15 Reasons Children Should Be Allowed to Vote
Voting is incredibly important: a well-run representative democracy gives everyone a voice and a chance to be part of the politics process. Whether anywhere actually has a well-run one is another matter — there’s some pretty nefarious shit going on when it comes to stopping people being able to vote, and fairly limited choice of who to vote for.
But it’s essential to at least try. And, maybe, just maybe, the best way of trying to make things work best is to allow children to vote.
It might sound dumb, but for a long time only the wealthiest, whitest and male-est people could vote. It wasn’t until 1965 that the Voting Rights Act granted the vote to all sections of adult society, and the 26th Amendment came in in 1971 to lower the voting age to 18. So you can join the U.S. Army at 17, but not vote for another year. You’re considered enough of an adult to drive a car, but not to put an X in the right box — that sucks, surely.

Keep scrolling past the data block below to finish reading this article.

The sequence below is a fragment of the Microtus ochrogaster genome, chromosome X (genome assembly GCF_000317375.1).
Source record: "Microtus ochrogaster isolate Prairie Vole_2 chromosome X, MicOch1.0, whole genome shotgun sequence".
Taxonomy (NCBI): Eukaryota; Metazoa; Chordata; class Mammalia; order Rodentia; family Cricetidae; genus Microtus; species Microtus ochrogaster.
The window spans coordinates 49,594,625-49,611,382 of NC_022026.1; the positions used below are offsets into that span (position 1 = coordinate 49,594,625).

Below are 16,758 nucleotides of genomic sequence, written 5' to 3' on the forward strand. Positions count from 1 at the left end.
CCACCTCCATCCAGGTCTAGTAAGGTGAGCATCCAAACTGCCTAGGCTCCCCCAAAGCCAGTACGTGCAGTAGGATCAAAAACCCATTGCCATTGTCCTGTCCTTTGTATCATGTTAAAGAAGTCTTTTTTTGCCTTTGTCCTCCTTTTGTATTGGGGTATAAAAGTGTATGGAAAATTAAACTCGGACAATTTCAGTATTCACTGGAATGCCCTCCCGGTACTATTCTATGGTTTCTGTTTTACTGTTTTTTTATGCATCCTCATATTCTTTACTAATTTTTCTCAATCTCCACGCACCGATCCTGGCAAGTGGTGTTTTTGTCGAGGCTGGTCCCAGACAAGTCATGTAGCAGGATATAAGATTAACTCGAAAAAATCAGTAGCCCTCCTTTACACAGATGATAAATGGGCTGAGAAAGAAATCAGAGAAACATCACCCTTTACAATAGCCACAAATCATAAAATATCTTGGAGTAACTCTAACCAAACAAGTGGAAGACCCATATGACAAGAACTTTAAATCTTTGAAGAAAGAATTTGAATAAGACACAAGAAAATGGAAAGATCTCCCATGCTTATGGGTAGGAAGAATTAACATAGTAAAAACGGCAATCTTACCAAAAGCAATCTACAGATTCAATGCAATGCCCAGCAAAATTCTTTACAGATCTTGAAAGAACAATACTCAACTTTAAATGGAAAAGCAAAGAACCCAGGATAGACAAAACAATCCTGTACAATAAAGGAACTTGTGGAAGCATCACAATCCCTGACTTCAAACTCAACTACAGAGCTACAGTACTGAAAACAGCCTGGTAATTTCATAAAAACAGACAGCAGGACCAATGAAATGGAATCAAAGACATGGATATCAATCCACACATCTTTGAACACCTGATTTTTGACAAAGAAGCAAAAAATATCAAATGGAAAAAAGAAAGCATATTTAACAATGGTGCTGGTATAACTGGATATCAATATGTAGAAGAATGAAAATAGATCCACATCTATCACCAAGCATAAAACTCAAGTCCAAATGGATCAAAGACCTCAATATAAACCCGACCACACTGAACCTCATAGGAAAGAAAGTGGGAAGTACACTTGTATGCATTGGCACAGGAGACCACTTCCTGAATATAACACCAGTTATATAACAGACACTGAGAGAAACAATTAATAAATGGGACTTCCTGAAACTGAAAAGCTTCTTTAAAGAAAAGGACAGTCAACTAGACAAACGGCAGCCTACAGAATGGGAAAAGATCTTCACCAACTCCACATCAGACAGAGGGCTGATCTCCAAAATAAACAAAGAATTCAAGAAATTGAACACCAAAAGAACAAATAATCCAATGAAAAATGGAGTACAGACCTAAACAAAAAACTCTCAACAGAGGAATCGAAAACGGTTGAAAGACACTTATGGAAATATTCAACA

It’s possible that one day, denying children the vote will seem as nuts and backwards as denying it to women and people of color. Or, maybe, everything will go hideously wrong and we’ll all be like, “Yeah, we shouldn’t have put five-year-olds in charge.”